Beef Tips

Category: Feedlot Facts

November 2019 Feedlot Facts

“Historical Perspective on Cull Cow Prices”

By: Justin Waggoner, Ph.D., Beef Systems Specialist

The sale of cull animals is one of the primary sources of revenue on a cow-calf operation, contributing 17- 24% of the gross income reported by cow-calf operators within the Kansas Farm Management Association from 2013-2017. The figure below offers some historical perspective on cull cow prices in Kansas (LMIC, compiled by Robin Reid). Cull cow prices are seasonal, being lowest in the months of October, November, December, and typically increase in March and then remain steady during the summer months.

The relative difference between the market low and high, based on the 5- and 15-year average prices illustrated in the graph is approximately $10-$15/cwt. Thus, the market value of a cull cow increases $10- $15/cwt. from November to March. A 1,300-lb. cow sold in November at $40/cwt. would generate $520 while the same cow, if sold in March at $55/cwt., would generate $715, a difference of $195.

Although, the cull cow market has been relatively soft in 2019 and we cannot foresee what the market will be in 2020, the historical data indicates that cull cow values typically increase over the winter. The question then becomes whether the increase in value is substantial enough to justify holding onto those cows for an additional 120 days.

For more information, contact Justin Waggoner at jwaggon@ksu.edu.

October 2019 Feedlot Facts

“Some Thoughts on Calf Revenue”

By: Justin Waggoner, Ph.D., Beef Systems Specialist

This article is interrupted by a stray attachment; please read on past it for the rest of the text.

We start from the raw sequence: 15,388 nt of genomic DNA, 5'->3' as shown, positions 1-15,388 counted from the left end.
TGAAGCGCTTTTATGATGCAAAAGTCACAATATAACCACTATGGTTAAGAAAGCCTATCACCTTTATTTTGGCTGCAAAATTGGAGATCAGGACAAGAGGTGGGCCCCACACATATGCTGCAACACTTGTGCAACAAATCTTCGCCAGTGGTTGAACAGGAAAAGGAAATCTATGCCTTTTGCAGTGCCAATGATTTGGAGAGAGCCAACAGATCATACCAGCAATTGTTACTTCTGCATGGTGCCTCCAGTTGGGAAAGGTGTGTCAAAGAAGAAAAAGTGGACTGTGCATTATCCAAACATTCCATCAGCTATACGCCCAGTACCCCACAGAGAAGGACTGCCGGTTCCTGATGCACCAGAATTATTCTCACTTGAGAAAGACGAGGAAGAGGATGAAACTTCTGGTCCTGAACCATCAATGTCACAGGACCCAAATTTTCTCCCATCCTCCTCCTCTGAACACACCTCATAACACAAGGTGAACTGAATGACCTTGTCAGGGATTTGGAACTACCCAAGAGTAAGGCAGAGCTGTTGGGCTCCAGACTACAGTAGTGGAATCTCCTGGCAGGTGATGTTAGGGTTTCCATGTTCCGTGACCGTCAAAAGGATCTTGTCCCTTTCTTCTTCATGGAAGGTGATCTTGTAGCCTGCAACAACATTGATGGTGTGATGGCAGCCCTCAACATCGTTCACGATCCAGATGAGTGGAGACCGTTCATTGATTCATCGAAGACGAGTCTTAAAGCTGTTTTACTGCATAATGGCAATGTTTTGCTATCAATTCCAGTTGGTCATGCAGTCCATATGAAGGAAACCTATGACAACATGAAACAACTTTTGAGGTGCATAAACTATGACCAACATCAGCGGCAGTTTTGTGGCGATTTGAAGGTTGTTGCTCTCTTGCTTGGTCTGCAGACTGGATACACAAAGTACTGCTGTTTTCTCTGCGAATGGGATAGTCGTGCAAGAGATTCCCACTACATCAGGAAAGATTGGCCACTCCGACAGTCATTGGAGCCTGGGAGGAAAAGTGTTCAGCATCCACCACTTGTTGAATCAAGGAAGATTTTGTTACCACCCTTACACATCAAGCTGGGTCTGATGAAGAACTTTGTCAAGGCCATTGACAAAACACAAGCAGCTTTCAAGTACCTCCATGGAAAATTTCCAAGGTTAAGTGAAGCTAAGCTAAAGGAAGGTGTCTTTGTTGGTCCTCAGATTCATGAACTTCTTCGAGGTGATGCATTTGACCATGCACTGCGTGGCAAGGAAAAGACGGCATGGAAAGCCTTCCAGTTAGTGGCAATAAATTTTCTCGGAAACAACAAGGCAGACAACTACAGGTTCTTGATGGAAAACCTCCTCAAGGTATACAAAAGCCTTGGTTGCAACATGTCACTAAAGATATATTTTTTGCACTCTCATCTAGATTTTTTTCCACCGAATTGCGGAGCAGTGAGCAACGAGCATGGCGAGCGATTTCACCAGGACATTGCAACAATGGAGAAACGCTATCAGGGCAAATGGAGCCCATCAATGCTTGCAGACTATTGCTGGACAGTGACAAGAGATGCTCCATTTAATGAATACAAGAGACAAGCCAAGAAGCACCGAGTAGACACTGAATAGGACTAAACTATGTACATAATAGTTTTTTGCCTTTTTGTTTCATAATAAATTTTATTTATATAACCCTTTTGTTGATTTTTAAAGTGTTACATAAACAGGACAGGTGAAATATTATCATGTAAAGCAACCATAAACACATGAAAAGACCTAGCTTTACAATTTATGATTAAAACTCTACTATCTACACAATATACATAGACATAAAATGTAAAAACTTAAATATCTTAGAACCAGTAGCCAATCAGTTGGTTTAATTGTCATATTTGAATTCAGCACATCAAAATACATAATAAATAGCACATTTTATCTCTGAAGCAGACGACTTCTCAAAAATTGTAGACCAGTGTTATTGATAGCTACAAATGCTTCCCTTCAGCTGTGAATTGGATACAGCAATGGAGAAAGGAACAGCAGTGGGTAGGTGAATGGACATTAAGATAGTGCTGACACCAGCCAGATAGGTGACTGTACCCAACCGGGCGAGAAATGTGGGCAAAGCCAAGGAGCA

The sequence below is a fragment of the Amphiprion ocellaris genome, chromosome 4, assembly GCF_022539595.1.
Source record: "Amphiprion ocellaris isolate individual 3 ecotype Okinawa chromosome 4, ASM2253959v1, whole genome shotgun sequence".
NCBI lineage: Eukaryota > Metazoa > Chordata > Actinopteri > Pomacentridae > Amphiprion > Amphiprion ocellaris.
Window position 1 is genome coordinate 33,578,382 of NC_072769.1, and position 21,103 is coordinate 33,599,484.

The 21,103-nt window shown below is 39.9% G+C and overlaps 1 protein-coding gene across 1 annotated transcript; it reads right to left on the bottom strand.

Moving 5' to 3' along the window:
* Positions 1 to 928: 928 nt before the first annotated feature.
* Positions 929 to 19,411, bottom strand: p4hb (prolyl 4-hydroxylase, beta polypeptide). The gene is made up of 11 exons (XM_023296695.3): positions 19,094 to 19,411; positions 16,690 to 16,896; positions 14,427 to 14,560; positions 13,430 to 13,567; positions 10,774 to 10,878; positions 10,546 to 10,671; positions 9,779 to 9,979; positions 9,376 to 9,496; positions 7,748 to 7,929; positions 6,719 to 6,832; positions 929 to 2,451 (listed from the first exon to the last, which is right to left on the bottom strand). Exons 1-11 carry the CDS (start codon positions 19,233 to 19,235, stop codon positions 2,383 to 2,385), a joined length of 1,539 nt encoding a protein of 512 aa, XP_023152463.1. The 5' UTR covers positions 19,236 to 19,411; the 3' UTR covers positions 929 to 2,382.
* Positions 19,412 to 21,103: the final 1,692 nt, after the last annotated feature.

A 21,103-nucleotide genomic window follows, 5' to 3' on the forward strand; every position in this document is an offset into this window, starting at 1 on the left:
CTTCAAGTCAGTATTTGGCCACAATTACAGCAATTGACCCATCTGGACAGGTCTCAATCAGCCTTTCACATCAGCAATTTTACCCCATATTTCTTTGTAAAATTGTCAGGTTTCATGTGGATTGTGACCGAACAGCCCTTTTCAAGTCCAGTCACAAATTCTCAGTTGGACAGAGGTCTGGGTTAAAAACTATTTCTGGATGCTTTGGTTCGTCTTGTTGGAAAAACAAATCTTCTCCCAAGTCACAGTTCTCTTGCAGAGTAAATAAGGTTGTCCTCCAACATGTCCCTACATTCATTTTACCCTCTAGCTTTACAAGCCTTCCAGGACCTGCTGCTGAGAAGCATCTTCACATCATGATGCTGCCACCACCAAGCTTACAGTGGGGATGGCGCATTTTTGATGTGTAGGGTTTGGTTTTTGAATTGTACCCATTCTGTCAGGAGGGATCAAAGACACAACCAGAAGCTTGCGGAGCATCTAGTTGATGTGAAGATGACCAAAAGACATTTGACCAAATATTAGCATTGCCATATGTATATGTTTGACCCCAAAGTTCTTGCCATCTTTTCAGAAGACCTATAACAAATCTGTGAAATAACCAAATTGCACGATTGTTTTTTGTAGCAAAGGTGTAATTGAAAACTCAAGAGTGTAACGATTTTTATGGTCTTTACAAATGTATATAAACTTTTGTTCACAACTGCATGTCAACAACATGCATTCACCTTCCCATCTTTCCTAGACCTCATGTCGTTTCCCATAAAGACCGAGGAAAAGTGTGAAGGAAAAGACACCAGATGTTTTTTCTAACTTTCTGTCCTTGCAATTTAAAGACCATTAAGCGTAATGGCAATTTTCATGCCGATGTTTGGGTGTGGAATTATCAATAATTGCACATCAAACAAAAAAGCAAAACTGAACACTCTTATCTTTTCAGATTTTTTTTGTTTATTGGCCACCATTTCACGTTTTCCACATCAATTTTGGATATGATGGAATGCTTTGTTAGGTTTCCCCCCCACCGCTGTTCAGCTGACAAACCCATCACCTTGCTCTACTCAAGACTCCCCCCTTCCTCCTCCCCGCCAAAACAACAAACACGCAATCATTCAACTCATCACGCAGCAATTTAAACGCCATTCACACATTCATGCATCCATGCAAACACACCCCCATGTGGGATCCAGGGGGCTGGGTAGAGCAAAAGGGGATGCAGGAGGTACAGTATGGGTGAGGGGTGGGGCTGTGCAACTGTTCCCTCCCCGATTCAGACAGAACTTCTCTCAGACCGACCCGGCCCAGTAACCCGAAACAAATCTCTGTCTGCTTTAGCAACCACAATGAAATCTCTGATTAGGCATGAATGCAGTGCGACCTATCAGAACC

The air is now crisp in the morning and it won’t be long before we see the glimmer of ice crystals in the water tank. Many producers are weaning and will be marketing calves in the coming weeks and months. Margins in the cattle industry and agriculture in general are often unfortunately narrow and this year is no exception. Maximizing calf revenue is important for cow/calf producers every year, but is even more important in year’s where the probability of loss is greater than profit. Calf revenue from my academic perspective is driven by 3 factors, 1.) the number of calves sold, 2.) sale weight of calves and 3.) price received. Cow/calf producers to some extent have control over the number of calves sold and sale weight. The number of calves sold is essentially a function of stocking rate, cow fertility and/or reproduction on an operation. The sale weight of calves is more complex but is a multi-factorial combination of genetics, calving distribution, calf age, nutrition, management and technology use (implants). Price received is likely the most influential of the 3 factors that drive calf revenue and is the factor that cow/calf producers often believe they have the least ability to control. Once a set of calves, enters the sale ring, or appears on the video screen their value is determined by what 2 prospective buyers are willing to pay. Although it is impossible for producers to directly influence what buyers are willing to pay, I would argue that they are not completely helpless. Cow/calf producers directly control what they will sell (weaned calves, value-added calves or feeders), and determine when they will sell. These are difficult, complex decisions, that shouldn’t necessarily be made based upon weekly cattle sale reports or the thoughts of your favorite livestock market commentator. I am not saying that keeping informed about current market conditions isn’t important. However, that information when used with resources like Beef Basis (www.beefbasis.com) that use data to evaluate different market scenarios, from selling 6 weight calves the first week of December, to 7 weights in February helps producers make the best decision for their operations. Producers also control what information or data they pass along to the new owner. We all know that data has value in today’s world. I like to compare marketing calves to selling a beautifully restored pickup. If you were selling a pickup, you would share with a prospective buyer every bit of information you had and the details of the process, from the atmospheric conditions when the truck was painted to the actual sales invoice from 1972. Why should selling a set of calves be any different? Value added programs and certified sales provide potential buyers with some degree of assurance that your cattle were managed within the guidelines of the program. If you don’t participate in a defined program, providing the auctioneer or sales representative with as much information as possible about your cattle only helps them do their job better which is to get best price for your cattle.